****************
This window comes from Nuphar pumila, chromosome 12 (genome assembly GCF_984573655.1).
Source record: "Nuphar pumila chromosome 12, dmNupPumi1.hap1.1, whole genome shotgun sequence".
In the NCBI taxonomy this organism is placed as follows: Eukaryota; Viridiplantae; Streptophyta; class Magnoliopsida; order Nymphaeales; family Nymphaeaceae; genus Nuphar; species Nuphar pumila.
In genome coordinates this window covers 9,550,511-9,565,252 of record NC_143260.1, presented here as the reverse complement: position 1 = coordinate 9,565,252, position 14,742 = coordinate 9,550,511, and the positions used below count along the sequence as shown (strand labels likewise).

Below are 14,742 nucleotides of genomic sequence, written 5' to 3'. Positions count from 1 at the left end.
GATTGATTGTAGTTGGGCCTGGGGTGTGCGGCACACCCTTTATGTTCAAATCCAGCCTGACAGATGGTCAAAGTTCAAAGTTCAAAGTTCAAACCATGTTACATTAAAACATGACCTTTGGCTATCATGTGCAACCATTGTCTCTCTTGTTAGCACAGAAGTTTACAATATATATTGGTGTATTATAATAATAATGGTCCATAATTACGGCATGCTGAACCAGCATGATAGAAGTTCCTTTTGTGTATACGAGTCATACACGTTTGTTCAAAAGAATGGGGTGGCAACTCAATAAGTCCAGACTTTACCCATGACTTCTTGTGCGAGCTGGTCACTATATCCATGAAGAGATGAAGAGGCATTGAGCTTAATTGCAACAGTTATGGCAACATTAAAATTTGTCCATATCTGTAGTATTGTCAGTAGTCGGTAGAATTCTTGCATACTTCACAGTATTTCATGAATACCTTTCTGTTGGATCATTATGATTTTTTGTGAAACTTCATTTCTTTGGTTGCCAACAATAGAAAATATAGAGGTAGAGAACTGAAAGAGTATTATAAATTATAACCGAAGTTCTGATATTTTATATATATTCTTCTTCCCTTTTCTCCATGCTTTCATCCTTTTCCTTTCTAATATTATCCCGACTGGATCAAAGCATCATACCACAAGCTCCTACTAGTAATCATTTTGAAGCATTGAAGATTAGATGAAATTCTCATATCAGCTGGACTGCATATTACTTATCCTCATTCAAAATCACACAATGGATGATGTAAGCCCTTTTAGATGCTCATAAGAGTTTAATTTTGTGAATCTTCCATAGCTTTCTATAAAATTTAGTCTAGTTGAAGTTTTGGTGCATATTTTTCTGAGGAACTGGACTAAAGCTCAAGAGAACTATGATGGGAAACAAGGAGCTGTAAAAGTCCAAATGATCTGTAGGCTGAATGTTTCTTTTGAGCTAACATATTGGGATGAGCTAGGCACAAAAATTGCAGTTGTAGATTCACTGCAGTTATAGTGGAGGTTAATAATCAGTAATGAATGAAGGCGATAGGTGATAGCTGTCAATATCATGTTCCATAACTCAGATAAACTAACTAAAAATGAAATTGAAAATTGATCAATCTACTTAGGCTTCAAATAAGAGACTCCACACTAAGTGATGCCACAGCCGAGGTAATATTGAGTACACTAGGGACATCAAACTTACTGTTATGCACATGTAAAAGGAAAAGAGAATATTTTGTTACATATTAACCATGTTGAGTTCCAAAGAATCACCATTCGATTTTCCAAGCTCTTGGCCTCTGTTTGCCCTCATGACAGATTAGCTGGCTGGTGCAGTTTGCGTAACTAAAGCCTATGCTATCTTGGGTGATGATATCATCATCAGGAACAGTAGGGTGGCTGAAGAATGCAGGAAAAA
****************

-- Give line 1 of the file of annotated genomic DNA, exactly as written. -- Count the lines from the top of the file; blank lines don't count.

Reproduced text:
This window comes from Nuphar pumila, chromosome 12 (genome assembly GCF_984573655.1).